This camera tech OTOH shoots all those pictures at once, so you can
capture pretty much any seen.


TTYL

2011\07\13@120408 by Isaac Marino Bavaresco

flavicon
face
Em 13/7/2011 12:38, Isaac Marino Bavaresco escreveu:
> Em 13/7/2011 12:27, Herbert Graf escreveu:
>> It's very cool tech. You basically give up resolution for post focusing.
>>
>> It also allows one to build fixed focus cameras (much less complicated
>> lenses) that deal with focus afterwards (i.e. cell phone cameras).
>>
>> At the moment the tech is very limiting, I think with a modern ~15MP
>> sensor you end up with pictures of VGA resolution. So we've a ways to
>> go.
> When I saw it I thought that he used a camera on a tripod and took
> several pictures with different focus settings (or perhaps a camera that
> does it automatically).


I just accessed their website again and I'm not convinced about their
explanation:

"The light field sensor captures the color, intensity and vector
direction of the rays of light"

Vector direction? How can a sensor capture a light ray that is going to
a different direction than its own?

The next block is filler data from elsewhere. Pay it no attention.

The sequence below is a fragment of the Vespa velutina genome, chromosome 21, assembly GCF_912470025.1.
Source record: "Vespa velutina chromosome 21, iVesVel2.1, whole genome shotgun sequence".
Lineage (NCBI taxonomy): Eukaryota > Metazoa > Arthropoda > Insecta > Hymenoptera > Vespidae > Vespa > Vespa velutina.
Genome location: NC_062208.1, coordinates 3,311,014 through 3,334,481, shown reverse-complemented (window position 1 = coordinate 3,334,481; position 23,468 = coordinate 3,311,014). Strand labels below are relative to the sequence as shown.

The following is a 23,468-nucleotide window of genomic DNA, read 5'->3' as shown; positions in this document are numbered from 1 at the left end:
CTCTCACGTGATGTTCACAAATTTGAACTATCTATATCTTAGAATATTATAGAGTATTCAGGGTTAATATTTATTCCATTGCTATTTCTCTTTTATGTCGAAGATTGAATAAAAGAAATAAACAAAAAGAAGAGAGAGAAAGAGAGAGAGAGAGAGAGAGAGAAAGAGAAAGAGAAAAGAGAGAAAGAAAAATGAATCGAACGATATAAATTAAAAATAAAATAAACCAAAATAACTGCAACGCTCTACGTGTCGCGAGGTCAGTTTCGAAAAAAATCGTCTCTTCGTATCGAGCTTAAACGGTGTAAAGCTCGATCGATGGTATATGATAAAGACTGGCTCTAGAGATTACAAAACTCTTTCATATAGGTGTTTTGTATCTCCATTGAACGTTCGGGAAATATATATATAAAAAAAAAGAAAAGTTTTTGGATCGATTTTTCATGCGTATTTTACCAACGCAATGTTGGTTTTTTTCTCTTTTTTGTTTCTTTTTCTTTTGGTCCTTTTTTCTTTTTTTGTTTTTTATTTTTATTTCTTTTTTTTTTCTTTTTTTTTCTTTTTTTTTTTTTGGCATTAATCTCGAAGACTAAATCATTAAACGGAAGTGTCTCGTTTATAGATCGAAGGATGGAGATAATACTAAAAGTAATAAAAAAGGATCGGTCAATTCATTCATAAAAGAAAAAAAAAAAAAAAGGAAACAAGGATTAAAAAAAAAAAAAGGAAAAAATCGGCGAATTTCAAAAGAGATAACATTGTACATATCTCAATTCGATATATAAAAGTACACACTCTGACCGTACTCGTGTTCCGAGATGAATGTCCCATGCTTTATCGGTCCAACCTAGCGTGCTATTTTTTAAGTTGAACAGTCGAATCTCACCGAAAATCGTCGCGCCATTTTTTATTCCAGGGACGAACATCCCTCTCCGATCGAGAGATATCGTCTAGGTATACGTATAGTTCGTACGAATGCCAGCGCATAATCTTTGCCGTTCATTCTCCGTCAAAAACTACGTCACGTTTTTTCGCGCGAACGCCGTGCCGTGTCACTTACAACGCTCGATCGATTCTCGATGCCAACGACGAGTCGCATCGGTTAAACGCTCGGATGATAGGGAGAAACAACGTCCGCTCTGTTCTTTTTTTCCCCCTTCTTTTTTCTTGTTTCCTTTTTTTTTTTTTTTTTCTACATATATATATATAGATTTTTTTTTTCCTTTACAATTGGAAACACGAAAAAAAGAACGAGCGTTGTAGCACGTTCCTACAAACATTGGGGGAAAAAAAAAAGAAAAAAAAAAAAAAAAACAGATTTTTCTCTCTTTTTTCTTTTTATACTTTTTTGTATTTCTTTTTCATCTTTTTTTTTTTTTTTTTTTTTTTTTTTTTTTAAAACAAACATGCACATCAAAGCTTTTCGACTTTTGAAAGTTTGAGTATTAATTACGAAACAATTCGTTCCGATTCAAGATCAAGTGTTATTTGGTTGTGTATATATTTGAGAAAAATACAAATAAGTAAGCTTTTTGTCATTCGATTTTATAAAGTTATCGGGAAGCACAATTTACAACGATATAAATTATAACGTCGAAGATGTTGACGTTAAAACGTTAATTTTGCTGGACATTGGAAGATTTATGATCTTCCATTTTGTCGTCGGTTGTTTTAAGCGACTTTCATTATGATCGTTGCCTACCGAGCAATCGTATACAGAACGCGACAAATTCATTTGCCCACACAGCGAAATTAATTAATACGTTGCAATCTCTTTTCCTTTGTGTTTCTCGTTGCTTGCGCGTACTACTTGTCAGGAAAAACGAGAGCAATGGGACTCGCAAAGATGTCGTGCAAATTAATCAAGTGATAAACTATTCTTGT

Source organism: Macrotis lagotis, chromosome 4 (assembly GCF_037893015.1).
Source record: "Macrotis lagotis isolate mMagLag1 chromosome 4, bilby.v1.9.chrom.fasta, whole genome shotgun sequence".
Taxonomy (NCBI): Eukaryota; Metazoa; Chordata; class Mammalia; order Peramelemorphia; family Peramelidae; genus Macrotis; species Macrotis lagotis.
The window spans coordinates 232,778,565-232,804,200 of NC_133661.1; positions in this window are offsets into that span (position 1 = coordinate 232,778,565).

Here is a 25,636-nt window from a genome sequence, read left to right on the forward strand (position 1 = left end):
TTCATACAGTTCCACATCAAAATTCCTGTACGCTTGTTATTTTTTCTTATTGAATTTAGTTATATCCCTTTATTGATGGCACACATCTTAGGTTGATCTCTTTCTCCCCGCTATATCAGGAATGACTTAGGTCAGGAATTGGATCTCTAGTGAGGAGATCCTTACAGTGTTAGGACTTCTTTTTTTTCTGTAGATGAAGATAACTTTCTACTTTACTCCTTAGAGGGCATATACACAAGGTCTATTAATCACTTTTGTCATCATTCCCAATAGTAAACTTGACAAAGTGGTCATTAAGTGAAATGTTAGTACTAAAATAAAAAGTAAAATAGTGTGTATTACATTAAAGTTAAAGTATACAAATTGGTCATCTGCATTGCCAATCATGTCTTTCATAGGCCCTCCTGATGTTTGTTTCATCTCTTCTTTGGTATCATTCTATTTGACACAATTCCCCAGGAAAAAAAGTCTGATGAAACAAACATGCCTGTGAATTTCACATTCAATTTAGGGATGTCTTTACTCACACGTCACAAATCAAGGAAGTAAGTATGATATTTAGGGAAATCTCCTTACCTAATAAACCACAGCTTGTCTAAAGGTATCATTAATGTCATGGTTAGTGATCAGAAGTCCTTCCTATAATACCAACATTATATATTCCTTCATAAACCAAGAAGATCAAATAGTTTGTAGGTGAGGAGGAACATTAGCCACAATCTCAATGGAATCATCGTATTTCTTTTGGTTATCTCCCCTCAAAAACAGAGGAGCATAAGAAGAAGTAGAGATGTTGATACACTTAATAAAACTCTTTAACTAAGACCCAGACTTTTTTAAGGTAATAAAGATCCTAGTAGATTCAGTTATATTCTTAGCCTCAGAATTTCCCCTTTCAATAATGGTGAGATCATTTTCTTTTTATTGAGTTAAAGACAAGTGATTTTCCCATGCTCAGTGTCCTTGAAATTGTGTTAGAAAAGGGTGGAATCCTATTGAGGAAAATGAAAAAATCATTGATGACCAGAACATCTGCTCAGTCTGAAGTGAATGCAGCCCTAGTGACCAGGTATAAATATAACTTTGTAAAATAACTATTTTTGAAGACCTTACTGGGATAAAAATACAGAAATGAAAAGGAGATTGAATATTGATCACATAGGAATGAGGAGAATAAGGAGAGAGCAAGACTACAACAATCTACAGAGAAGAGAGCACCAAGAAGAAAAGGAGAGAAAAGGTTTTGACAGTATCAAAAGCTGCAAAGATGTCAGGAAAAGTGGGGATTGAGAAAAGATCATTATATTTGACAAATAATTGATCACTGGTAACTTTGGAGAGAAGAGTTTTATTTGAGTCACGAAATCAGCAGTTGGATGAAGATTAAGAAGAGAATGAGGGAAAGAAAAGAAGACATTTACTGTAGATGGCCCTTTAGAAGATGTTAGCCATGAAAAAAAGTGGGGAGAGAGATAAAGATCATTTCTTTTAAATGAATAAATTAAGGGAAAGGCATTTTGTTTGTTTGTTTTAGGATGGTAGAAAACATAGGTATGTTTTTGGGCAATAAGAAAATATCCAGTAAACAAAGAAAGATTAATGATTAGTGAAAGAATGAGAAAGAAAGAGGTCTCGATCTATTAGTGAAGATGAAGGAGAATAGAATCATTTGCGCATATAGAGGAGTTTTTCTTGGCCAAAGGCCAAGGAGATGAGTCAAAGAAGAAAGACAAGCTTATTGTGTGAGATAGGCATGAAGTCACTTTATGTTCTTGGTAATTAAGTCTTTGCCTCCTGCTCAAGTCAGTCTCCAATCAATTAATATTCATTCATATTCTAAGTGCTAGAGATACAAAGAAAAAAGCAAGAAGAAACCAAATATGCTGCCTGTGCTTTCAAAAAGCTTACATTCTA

I think a much simpler approach would be a camera with a multi-focal
lens that exposes the same image over different areas of the sensor
(like a bee-vision), each with a different focus setting.

There would not be necessary too many different focus regions, because
after some distance one focus fits all.


Isaac

2011\07\13@141253 by Isaac Marino Bavaresco

flavicon
face
Em 13/7/2011 13:04, Isaac Marino Bavaresco escreveu:
{Quote hidden}

OK, after reading further things make more sense (the guy wrote a PhD
thesis about the subject), but some statements are still suspicious:

"Unlike regular digital or film cameras, which can only record a scene
in two-dimensions, light field cameras captures all of the light rays
traveling in every direction through a scene"

2011\07\13@141617 by Robert Rolf

picon face

Herbert Graf wrote:

{Quote hidden}

Given that cameras these days are shooting 30 FPS HD video, it would be trivial for the firmware to simply drive the focus over a range while shooting a number of frames, so negligible motion between frames.
May be possible to do this with a script for the Canon SDK.

R

2011\07\13@142307 by Herbert Graf

picon face
On Wed, 2011-07-13 at 12:16 -0600, Robert Rolf wrote:
> Given that cameras these days are shooting 30 FPS HD video, it would be
> trivial for the firmware to simply drive the focus over a range while
> shooting a number of frames, so negligible motion between frames.
> May be possible to do this with a script for the Canon SDK.

That could work for some situations. I don't know how many photos would
be needed to be useful.

I'm sure when that if/when lightfield becomes a sought after feature
other camera makers will use schemes like this to approximate the
feature with minimal effort. Similar to how some cameras use "digital
image stabilization" to avoid having to do it optically.

TTYL

More... (looser matching)
- Last day of these posts
- In 2011 , 2012 only
- Today
- New search...